What most of these warriors do not realise is that they are all in the bigger line of life that they joined at the time of birth. Every second the front of the line leaves this world and new members join at the back of the line. We do not know how many are in front of us or the number behind us at any given point in time.

Unknown forces

Some of us are given the opportunity to move to the front of the line as a sudden surprise and sometimes a few people around us, some thought to be ahead of us and some expected to be behind us are taken to the front but not us, making us stay in the line longer. This is one line we are happy to avoid the position in the front. Most of us would do everything in our power to stay in the line longer. If some unknown forces are dragging us to the front of the line, we would seek help from others to stop it.

While we are in this line, we try to claim ownership of pieces of land and other physical objects hoping to feel good about our stay in this line. We will even mate with others in the line adding new members to one end of it, though we perceive the newcomers as members of our own group being in the line with us.

We use ‘time’ as a measurement of the length of our stay in this line and try to perceive things depending on the time we have already spent in the line. As we move towards the front of the line our perceptions will also change though we sometimes try hard to avoid such changes. If we did not allow our perceptions to change according to our awareness, we will not be able to experience reality. That is perhaps why Thich Nhat Hanh once said:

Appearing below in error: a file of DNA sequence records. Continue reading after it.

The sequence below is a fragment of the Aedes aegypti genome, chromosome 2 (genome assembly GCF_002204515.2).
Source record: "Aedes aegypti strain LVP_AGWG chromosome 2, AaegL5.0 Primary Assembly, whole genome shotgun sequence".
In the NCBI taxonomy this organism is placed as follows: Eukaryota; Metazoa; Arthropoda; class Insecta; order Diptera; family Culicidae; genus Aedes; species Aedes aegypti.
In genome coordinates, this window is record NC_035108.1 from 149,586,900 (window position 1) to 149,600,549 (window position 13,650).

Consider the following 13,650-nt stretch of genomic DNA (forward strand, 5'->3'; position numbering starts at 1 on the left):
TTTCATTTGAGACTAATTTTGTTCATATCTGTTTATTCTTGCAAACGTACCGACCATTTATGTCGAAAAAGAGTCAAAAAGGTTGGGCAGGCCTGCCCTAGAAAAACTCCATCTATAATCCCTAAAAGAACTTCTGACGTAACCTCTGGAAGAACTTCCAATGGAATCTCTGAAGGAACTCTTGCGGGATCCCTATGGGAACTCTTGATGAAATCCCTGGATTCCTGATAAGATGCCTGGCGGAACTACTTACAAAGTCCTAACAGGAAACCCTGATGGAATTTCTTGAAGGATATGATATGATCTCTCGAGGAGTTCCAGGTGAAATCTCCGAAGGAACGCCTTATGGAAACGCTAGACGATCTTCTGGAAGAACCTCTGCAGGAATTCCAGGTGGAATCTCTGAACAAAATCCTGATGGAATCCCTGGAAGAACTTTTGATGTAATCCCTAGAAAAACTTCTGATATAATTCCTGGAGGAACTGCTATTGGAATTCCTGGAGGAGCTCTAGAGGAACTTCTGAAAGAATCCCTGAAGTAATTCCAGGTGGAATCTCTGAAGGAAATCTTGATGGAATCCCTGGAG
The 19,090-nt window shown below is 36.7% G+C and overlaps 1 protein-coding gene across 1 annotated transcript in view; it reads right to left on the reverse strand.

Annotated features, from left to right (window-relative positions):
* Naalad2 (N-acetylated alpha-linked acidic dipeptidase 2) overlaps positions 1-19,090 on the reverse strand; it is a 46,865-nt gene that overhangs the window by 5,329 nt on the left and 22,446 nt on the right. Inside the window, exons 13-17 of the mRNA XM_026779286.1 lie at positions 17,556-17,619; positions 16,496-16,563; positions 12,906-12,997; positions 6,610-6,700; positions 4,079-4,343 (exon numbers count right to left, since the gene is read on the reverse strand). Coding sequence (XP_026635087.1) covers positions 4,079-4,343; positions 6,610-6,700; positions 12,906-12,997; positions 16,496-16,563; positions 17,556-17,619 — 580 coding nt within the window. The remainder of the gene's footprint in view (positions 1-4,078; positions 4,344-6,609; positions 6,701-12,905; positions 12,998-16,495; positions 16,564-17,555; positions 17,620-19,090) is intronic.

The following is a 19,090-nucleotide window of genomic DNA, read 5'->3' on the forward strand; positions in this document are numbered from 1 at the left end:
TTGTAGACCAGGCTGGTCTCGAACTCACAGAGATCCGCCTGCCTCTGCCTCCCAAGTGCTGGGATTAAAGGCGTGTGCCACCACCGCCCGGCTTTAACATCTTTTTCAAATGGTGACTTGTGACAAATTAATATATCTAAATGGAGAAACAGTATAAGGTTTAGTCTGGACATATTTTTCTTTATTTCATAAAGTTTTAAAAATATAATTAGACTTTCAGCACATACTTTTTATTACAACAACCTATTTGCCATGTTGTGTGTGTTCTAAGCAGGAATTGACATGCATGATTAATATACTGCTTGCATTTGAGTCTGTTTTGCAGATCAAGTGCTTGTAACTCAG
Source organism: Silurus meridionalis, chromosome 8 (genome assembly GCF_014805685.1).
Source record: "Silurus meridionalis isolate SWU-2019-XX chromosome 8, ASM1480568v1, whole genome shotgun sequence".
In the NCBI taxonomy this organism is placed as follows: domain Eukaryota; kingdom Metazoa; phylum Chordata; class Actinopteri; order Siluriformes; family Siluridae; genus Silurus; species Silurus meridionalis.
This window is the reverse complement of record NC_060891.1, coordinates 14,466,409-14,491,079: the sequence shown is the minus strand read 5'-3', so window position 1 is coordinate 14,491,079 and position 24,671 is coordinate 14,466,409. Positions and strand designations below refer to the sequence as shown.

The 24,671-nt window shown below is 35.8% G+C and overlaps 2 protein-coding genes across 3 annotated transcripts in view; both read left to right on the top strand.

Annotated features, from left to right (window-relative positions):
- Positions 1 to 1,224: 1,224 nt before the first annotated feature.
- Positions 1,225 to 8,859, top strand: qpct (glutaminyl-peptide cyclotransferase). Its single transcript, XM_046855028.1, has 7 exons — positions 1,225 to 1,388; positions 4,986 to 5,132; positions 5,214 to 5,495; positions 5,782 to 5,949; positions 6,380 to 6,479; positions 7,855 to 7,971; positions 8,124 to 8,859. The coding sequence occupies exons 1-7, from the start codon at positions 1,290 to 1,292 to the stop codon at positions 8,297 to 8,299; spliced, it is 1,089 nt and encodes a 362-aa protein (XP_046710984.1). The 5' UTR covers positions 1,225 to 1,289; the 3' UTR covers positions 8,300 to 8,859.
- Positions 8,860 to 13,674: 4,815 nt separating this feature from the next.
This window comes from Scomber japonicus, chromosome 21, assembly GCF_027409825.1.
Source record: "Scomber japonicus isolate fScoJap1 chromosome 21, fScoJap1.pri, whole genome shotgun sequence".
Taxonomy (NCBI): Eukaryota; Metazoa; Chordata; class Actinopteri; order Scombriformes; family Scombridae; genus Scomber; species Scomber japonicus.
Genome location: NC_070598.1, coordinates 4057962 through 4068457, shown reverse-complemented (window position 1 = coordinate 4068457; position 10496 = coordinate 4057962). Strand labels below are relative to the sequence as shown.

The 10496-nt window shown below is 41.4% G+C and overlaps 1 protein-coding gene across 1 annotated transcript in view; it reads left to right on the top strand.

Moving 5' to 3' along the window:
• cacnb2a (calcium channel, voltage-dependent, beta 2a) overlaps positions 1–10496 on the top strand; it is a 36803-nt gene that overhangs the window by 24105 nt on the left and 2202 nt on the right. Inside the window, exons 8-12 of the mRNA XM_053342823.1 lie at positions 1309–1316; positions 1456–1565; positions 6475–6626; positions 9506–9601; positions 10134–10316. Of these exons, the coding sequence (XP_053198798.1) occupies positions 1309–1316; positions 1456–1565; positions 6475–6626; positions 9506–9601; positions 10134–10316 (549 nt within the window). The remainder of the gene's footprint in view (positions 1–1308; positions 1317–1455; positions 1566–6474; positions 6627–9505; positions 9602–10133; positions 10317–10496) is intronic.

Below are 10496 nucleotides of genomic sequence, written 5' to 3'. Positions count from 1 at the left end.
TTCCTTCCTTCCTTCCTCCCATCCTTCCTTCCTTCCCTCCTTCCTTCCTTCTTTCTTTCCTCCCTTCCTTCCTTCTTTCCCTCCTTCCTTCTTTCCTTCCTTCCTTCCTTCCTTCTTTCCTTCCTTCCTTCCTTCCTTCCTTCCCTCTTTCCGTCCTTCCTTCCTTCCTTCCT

“Birth is okay and death is okay, if we know that they are only concepts in our mind. Reality transcends both birth and death.” If we at least try to understand the nature of this line (which in reality is not even a line but an infinitesimal dot in a series of line segments we all will be staying in over and over again) all of us, humans, are in then perhaps we might be able to put the fuel lines and medicine lines in a better perspective.

It is not just one person, one family, a party, race, religion, social or economic class, or even one country that nurtures this line of life. In such a situation one might wonder whether we should just sleep in the line till we get to the front, or can we do something to enjoy being in the line while making the others also enjoy their journey through this very same line?


It certainly wouldn’t be a waste of time for Sri Lankans to think about the best possible ways to solve the problems we are facing today as a nation and try to understand how we ended up in this mess to begin with and whether we could have prevented any of these had we done things differently.

“When our identity expands to include everything, we find a peace with the dance of the world. The ocean of life rises and falls within us-birth and death, joy and pain, it is all ours, and our heart is full and empty, large enough to embrace it all.” – Jack Kornfield

The writer has served in the higher education sector as an academic over twenty years in the USA and fifteen years in Sri Lanka and he can be contacted at [email protected]